Pinocchio was the only the second ever animated film made by Disney and should rightfully be considered a milestone for animation. The film is easily one of the company's best and has barely dated. It features some of their best work which includes wonderful animation, memorable characters and a really engaging story.The plot sees inventor Geppetto create a wooden puppet named Pinocchio and he wishes for him to be real, the Blue Fairy decides to grant his wish. She gives Pinocchio a conscience in the form of a cricket called Jiminy to keep him out of trouble and if he behaves he can <more>
become a real boy. However Jiminy is given a difficult job as Pinocchio frequently faces the wrong types of temptation and it's an uphill struggle to avoid trouble. The plot is brilliant as it quickly moves from one sticky situation to another, never slowing long enough to be boring. The film has plenty of light and dark moments while talking about smart subject matter which keeps everyone entertained.The characters are excellent. Pinocchio isn't the most interesting of leads but he's supposed to be naïve, curious and easily led astray much like any young boy so it's a successful role. Jiminy is a lot of fun, always trying and failing to keep Pinocchio in line. He's laid back but has his limits while his exasperation leads to good comedy and his kind nature makes him likable. Geppetto comes across as a kind man, while silent pets Figaro and Cleo have some very funny moments. Honest John and mostly mute Gideon are an excellent double team and the funniest comic pieces come from their slapstick as well as strange humour. Both Stromboli and the Coachman are two of Disney's most sinister villains, Stromboli being intimidatingly loud and the Coachman restrainedly creepy. The Blue Fairy is a pretty decent guide.The animation is outstanding and some of the best Disney has ever done. When it wants things to be bright and cheerful it adds some beautiful scenery or colours, the scenes in Geppetto's house show that. While for the dark scenes it keeps a great gloomy and murky look, the Red Lobster Inn scene being prime example. A brilliant aspect to the film is the dark tone that it takes on. It never shy's away from the terrible things that can happen if you do wrong and can be rather frightening, the scenes of the kids turning into Donkeys at Pleasure Island and the whole climax with wild whale Monstro are now classic scary scenes. The fact that all the villains never get punished makes it different from the norm and it reflects real life in that way. The film does have a strong emotion impact, when it wants you to feel happy or sad or scared it makes you feel that way with ease whether it be via the artwork and the atmosphere. The music is superb too and the score itself is very memorable, the songs are fantastic as well as rightful classics including 'When You Wish Upon A Star' and 'An Actors Life For Me'. Overall Pinocchio is by far one of Disney's finest films and is a combination of everything great about the company.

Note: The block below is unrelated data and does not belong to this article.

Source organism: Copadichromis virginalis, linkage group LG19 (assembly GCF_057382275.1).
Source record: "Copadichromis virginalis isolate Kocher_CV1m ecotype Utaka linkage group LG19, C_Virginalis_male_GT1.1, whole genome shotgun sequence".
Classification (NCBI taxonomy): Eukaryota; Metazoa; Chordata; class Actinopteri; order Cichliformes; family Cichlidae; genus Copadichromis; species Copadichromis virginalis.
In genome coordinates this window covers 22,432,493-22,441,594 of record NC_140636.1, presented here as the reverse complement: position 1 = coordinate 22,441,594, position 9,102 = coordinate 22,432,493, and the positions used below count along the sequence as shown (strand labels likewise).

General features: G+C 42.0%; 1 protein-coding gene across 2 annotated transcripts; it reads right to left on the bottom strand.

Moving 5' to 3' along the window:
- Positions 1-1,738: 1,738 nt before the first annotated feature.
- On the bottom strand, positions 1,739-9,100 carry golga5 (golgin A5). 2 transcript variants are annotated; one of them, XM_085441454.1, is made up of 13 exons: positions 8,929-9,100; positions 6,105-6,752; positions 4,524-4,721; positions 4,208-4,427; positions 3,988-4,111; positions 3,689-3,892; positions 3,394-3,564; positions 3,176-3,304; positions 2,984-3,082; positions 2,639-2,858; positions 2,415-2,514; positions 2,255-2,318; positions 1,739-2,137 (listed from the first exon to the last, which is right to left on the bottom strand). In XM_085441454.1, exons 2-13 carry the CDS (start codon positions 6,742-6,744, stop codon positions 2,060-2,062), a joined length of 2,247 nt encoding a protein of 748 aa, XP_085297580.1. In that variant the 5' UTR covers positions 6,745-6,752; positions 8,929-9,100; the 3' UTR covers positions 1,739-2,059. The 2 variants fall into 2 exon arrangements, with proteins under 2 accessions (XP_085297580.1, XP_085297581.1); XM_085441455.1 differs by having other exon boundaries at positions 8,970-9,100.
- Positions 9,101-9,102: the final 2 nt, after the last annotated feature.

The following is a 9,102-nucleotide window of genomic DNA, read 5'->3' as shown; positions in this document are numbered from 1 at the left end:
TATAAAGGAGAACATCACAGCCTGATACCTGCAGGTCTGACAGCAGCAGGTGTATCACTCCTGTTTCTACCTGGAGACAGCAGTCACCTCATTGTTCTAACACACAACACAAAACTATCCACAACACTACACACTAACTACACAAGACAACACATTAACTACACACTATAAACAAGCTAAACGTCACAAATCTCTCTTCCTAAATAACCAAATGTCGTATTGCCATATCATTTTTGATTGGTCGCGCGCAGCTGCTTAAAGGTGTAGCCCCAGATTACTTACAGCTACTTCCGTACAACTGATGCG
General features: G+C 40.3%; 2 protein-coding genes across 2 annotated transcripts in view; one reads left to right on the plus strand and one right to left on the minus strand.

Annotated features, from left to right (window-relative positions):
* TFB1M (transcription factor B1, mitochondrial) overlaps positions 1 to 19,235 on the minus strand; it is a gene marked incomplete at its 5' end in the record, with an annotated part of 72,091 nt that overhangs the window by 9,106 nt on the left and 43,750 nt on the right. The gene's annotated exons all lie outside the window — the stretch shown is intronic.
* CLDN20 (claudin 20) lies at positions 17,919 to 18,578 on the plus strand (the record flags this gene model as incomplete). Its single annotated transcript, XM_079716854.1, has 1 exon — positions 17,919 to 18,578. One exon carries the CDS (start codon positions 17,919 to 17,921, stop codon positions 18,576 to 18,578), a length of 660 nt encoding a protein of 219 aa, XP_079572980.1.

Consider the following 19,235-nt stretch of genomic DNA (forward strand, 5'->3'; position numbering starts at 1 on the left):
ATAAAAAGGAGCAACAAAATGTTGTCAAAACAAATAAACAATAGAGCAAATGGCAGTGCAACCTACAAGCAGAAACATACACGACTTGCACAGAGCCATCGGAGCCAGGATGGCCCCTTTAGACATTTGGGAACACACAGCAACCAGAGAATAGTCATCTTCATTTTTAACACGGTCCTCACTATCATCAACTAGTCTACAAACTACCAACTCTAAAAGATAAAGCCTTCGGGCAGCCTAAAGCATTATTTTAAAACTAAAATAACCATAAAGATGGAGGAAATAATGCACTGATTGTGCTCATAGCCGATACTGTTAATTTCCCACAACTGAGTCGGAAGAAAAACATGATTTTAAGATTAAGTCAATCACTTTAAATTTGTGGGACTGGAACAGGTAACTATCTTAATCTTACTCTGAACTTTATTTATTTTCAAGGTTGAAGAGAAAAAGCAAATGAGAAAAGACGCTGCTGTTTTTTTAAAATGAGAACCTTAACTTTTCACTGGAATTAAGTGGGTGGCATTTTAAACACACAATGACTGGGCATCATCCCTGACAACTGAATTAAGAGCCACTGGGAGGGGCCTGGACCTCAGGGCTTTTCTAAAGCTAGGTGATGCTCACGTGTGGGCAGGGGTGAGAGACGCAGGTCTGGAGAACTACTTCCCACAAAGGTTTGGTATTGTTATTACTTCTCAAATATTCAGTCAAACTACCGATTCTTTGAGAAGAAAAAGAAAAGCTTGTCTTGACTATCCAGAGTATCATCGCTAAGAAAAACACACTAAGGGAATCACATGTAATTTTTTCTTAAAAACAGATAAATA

Its a great classic that I finally got to see as a 28 year old.Its has humour and adventure and that's what makes this movie so great. Its not just a light movie for "kids" It does have some dark scenes that will easily go over their heads or will make them feel terrified. This movie has subliminal hidden messages but I won't get that deep. Pinocchio does great as a main character getting in to mischief. Which is what helps make this movie an enjoyable experience. Supporting cast as well are key to this gem of a movie.The lessons taught in this move can be about making good <more>
decisions and not giving into peer pressure. Pinocchio does make a lot of bad decisions and is persuaded too easily from time to time. eventually a lesson is learned and Pinocchio is rewarded.Overall I give this movie a solid 8. Could be a 10 if it were not for the hidden messages.